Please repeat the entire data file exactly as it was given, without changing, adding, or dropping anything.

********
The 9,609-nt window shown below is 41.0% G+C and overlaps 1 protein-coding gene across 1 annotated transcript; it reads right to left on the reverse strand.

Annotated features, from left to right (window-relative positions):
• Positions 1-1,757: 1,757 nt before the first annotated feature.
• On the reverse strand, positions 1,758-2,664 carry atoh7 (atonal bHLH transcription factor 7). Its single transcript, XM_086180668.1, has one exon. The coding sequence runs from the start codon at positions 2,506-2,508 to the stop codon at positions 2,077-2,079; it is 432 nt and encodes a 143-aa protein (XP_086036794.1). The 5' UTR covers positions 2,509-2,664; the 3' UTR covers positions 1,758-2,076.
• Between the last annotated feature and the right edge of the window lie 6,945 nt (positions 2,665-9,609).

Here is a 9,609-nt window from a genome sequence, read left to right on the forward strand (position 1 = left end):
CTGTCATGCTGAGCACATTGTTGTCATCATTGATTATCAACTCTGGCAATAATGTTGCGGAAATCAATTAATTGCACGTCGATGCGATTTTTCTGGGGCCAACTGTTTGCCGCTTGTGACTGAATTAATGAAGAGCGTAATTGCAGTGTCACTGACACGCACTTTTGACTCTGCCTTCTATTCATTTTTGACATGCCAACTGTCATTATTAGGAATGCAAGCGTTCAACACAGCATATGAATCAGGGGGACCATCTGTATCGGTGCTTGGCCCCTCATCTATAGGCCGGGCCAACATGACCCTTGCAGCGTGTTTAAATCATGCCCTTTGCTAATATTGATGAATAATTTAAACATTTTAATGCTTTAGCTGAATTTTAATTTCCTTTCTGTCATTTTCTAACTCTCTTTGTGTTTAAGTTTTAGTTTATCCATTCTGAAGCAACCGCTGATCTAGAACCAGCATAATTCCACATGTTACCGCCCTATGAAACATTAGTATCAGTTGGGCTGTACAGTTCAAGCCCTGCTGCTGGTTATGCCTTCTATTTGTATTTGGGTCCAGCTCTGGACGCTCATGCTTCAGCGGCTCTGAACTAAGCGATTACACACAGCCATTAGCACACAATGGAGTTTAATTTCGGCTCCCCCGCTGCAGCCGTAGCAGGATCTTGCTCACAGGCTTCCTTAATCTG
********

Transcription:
The 9,609-nt window shown below is 41.0% G+C and overlaps 1 protein-coding gene across 1 annotated transcript; it reads right to left on the reverse strand.

Annotated features, from left to right (window-relative positions):
• Positions 1-1,757: 1,757 nt before the first annotated feature.
• On the reverse strand, positions 1,758-2,664 carry atoh7 (atonal bHLH transcription factor 7). Its single transcript, XM_086180668.1, has one exon. The coding sequence runs from the start codon at positions 2,506-2,508 to the stop codon at positions 2,077-2,079; it is 432 nt and encodes a 143-aa protein (XP_086036794.1). The 5' UTR covers positions 2,509-2,664; the 3' UTR covers positions 1,758-2,076.
• Between the last annotated feature and the right edge of the window lie 6,945 nt (positions 2,665-9,609).

Here is a 9,609-nt window from a genome sequence, read left to right on the forward strand (position 1 = left end):
CTGTCATGCTGAGCACATTGTTGTCATCATTGATTATCAACTCTGGCAATAATGTTGCGGAAATCAATTAATTGCACGTCGATGCGATTTTTCTGGGGCCAACTGTTTGCCGCTTGTGACTGAATTAATGAAGAGCGTAATTGCAGTGTCACTGACACGCACTTTTGACTCTGCCTTCTATTCATTTTTGACATGCCAACTGTCATTATTAGGAATGCAAGCGTTCAACACAGCATATGAATCAGGGGGACCATCTGTATCGGTGCTTGGCCCCTCATCTATAGGCCGGGCCAACATGACCCTTGCAGCGTGTTTAAATCATGCCCTTTGCTAATATTGATGAATAATTTAAACATTTTAATGCTTTAGCTGAATTTTAATTTCCTTTCTGTCATTTTCTAACTCTCTTTGTGTTTAAGTTTTAGTTTATCCATTCTGAAGCAACCGCTGATCTAGAACCAGCATAATTCCACATGTTACCGCCCTATGAAACATTAGTATCAGTTGGGCTGTACAGTTCAAGCCCTGCTGCTGGTTATGCCTTCTATTTGTATTTGGGTCCAGCTCTGGACGCTCATGCTTCAGCGGCTCTGAACTAAGCGATTACACACAGCCATTAGCACACAATGGAGTTTAATTTCGGCTCCCCCGCTGCAGCCGTAGCAGGATCTTGCTCACAGGCTTCCTTAATCTG